It was not an emotional farewell. It was not Washington's Farewell Address. Neither was it Sydney Carton climbing the guillotine scaffold saying, "It's a far, far better thing I do than I have ever done . . . "
But Muhammad Ali, the fistfighter, seemed to be saying goodbye to the arnica, smelling salts, heavy bag, skip rope, water buckets, eye swabs, smelly gyms and lung-stabbing road-works as he stood in a humid auditorium and summed up a lifetime of nosebleeds, kidney punches, rope turns, left hooks and the international notoriety it is given only a few men to know in their lifetime.
He positioned himself in history only a little below Muhammad the Prophet, whom he identified as "Muhammad of Arabia," Christ, Moses and the inventor of the wheel and discover of fire. Hilter be placed "95th" in this celestrial pecking order.
He did not say the press would not have Ali to kick around any more because he identified himself as the kickee. He said he was spurning newsmen's bid for private dressing room audience because he, Ali, was "the people's champ" and he wanted the people to see how his genuine wisdom and common sense would win out over the "educated fools of media."
His great victories, he wanted the world to know, had not been over Sonny Liston or a gorilla in Manila or "the rabbit" (George Chuvalo) or "the washerwoman" (Floyd Patterson) and not even the forthcoming one over "the vampire" (Leon Spinks) but his greatest nights in boxing had come when he put away David Frost, William F. Buckley, and assorted sports columnists.
"These are the super, super stars of mentality," he shouted, "any my common sense overcame all their loaded questions, trick words and traps!"
Like all Ali orations, this one ranged in time from the dawn of history to the 21st century. Muhammad of Louisville was in fine evangelistic fervor as he spoke of his future "world organziation" to which he already donated his tax-laden farm in Michigan and to which he would soon be giving his total cerebral attention.
Is this really The Kid's last fight? Can Ali stand life away from the ring lights? Will the little mamas' boy from Louisville, who never had a street fight or a drink of hard liquor in his life and used to run away from school-yard bullies until he went on to become one of the most fearsome fistfighters in history, be able to handle being an ex-somebody?
He wandts the world to know he never lost a fight or a debate in his life. He rule over a bankrupt kingdom - there were probably 11 qualified heavyweights in the world in his heyday, there were hundreds in Joe Louis' - but he wants the world to know no one acted out the part the way Muhammad Ali did. He can draw the biggest gate in fistic history fighting a pumped-up amateur before the biggest audience in the world's history. Nobody could do that, he boasted.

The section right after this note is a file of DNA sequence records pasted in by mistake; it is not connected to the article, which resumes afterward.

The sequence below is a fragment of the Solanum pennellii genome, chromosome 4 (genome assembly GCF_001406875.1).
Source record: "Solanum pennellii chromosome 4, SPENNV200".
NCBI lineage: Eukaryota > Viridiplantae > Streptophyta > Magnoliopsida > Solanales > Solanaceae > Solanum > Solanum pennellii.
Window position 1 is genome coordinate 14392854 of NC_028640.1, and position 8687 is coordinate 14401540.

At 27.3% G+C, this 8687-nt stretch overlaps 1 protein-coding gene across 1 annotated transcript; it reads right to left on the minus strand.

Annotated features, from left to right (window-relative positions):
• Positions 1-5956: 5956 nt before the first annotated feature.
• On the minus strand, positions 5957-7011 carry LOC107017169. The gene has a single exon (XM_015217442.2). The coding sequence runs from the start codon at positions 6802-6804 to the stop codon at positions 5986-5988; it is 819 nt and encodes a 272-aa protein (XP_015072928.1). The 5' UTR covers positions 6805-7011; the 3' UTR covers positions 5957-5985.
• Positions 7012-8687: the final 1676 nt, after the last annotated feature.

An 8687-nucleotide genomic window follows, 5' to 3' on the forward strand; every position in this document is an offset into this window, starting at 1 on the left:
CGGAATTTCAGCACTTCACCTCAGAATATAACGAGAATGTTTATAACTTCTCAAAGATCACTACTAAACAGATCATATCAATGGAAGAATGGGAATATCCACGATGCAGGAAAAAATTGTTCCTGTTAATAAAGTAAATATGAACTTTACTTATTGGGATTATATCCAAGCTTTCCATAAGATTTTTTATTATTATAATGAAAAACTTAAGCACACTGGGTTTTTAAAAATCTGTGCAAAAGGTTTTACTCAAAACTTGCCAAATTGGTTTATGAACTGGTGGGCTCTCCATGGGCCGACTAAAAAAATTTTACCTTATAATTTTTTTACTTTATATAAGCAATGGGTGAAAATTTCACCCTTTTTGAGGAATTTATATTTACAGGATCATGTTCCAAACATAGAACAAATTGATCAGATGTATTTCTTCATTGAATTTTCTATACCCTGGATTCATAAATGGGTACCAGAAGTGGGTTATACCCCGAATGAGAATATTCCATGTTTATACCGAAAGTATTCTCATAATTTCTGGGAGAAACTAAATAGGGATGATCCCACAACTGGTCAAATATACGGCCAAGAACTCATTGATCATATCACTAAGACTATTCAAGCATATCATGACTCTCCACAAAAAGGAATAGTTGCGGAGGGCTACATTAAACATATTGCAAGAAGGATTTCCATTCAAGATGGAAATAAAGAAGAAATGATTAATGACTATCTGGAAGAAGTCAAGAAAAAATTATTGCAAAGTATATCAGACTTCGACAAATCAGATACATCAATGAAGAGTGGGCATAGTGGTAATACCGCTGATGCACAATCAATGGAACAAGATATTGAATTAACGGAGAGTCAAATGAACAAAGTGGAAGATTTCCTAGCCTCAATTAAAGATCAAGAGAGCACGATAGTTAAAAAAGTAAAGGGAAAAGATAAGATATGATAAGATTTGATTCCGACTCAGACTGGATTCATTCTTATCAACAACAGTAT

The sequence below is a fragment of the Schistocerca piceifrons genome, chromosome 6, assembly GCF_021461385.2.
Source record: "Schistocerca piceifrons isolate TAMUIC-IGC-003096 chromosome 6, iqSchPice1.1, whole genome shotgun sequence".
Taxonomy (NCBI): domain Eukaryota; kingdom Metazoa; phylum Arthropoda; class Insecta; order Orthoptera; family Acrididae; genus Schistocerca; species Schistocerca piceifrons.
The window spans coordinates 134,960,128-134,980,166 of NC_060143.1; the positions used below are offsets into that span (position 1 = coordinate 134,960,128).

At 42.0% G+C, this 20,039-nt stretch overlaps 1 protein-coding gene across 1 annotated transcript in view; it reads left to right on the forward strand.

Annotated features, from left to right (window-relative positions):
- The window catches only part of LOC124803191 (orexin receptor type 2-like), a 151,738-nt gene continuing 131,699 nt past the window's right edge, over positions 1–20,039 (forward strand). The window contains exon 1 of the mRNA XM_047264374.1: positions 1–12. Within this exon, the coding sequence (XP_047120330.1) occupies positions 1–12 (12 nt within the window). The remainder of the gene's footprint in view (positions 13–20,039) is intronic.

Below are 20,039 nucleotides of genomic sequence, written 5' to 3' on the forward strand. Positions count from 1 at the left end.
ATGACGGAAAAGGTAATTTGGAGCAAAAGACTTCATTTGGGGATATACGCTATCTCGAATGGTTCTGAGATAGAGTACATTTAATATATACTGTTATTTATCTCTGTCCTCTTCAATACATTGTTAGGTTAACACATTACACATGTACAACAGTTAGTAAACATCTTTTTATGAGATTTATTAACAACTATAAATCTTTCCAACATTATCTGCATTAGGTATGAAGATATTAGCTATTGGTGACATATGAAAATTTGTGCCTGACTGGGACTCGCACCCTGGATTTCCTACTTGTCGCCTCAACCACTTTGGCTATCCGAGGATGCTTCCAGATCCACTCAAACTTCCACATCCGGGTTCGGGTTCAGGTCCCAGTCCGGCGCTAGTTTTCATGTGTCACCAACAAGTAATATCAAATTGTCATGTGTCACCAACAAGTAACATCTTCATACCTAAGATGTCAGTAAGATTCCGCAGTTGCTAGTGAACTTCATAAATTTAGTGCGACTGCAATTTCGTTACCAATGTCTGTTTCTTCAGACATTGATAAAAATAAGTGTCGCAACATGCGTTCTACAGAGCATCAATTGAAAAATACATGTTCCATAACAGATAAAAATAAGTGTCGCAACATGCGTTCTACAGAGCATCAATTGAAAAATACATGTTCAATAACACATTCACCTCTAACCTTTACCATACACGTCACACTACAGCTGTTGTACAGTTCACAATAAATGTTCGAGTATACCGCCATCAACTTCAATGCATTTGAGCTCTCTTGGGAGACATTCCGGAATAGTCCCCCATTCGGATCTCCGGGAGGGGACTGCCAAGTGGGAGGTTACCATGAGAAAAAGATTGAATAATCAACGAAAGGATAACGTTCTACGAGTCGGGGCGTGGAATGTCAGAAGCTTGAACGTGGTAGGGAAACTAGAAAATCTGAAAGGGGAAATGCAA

Not Barnum, Richard, Hitler, Napoleon, Caesar or the pope in Rome. Only Muhammad Ali could take a Leon Spinks, as almost classic case history of a ghetto foundling, fatherless, rootless, indifferently educated, and turn him into a man who has 61 hotel rooms for himself and friends, $250,000 for training expenses and more millions of dollars than he can count.
This is where it all began, this steambath of a city at the Mississippi's mouth. This is where "gentleman" Jim Corbett demythologized the great John L. Sullivan, the burly immigrant's son who boasted he could lick any man in the house. This is where speed and footwork first dismantled brute strength in the first big fight where gloves were worn and the Marquis of Queensberry rules were enforced. This is where fighting became a speed sport and not a strength sport.
Ali was the successor to the Jim Corbetts and the Jack Johnsons and the Gene Tunneys, the champions who relied on their head and feet more than their hands.
The Muhammad Ali who waged four listless rounds with a sparring partner out of Cincinnati on Tuesday was not the lithe young tiger who destroyed Liston in 1964, mocked Patterson, crippled Cleveland Williams, manhandled Ernie Terrell. The face is as unmarked as a soap ad for a baby but the body shows the ravages of attack by ice cream, apple pie, lamb gravy and fettucine.
"Look at me!" he screamed. "I'm the prettiest thing that ever put on boxing gloves. I've got all my teeth, my nose is proportionate." There is no scar tissue over the eyes but the chocolate eclairs have left their scars in telltale rolls at the waist.
A prize fighter who has beaten the U.S. Army, the U.S. Supreme Court, five world champions and William F. Buckley wants to whip the ghetto kid out of St. Louis he changed from a pumpkin into a prince.
It is, undeniably, Ali's last dance. After this, they put the calliope away, take down the three sheets, strike the set, fade to black. Muhammad Ali is going to join the ranks of used-to-bes. But he's not going to go gently into that good night but rage against the dying of the light.
His light. Not Leon Spink's. Not Larry Holmes'.
He does not want to be carried out like Johnson, Dempsey, Louis, Patterson. He wants to go out on shoulders, not stretchers. Either way, it won't be long now before the word will be "Yeah, but you should have seen Ali!"
He'd like to leave them cheering, not crying, go out as he came in - before he starts general-managing the world for us. He said goodbye as he had said hello - full of bombast, breast-heating and bragging, the only man in history who can manage to sound like Genghis Khan and the Archbishop of Canterbury in the same monologue.